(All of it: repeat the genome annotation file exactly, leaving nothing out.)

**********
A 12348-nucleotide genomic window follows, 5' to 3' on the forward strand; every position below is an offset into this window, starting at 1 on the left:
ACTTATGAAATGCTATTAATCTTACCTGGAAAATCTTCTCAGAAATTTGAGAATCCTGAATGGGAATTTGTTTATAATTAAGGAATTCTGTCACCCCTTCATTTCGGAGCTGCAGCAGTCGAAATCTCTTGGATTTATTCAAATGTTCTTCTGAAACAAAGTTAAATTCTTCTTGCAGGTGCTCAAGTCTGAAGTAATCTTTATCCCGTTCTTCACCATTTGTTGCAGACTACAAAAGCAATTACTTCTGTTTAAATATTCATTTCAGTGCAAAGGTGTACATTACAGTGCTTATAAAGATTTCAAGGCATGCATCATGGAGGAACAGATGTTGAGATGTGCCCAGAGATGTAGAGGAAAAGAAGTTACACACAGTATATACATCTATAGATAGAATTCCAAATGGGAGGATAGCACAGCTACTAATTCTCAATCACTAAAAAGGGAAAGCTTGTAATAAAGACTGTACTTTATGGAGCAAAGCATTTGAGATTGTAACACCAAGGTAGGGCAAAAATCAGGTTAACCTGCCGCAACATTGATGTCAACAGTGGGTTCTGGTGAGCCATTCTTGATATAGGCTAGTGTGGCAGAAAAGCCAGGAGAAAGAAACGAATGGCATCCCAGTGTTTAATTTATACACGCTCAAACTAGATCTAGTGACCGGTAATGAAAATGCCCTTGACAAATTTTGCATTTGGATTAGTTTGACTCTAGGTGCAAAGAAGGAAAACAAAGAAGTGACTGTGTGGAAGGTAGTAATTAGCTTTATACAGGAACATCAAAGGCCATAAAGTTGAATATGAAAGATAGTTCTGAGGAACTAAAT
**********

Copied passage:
A 12348-nucleotide genomic window follows, 5' to 3' on the forward strand; every position below is an offset into this window, starting at 1 on the left:
ACTTATGAAATGCTATTAATCTTACCTGGAAAATCTTCTCAGAAATTTGAGAATCCTGAATGGGAATTTGTTTATAATTAAGGAATTCTGTCACCCCTTCATTTCGGAGCTGCAGCAGTCGAAATCTCTTGGATTTATTCAAATGTTCTTCTGAAACAAAGTTAAATTCTTCTTGCAGGTGCTCAAGTCTGAAGTAATCTTTATCCCGTTCTTCACCATTTGTTGCAGACTACAAAAGCAATTACTTCTGTTTAAATATTCATTTCAGTGCAAAGGTGTACATTACAGTGCTTATAAAGATTTCAAGGCATGCATCATGGAGGAACAGATGTTGAGATGTGCCCAGAGATGTAGAGGAAAAGAAGTTACACACAGTATATACATCTATAGATAGAATTCCAAATGGGAGGATAGCACAGCTACTAATTCTCAATCACTAAAAAGGGAAAGCTTGTAATAAAGACTGTACTTTATGGAGCAAAGCATTTGAGATTGTAACACCAAGGTAGGGCAAAAATCAGGTTAACCTGCCGCAACATTGATGTCAACAGTGGGTTCTGGTGAGCCATTCTTGATATAGGCTAGTGTGGCAGAAAAGCCAGGAGAAAGAAACGAATGGCATCCCAGTGTTTAATTTATACACGCTCAAACTAGATCTAGTGACCGGTAATGAAAATGCCCTTGACAAATTTTGCATTTGGATTAGTTTGACTCTAGGTGCAAAGAAGGAAAACAAAGAAGTGACTGTGTGGAAGGTAGTAATTAGCTTTATACAGGAACATCAAAGGCCATAAAGTTGAATATGAAAGATAGTTCTGAGGAACTAAAT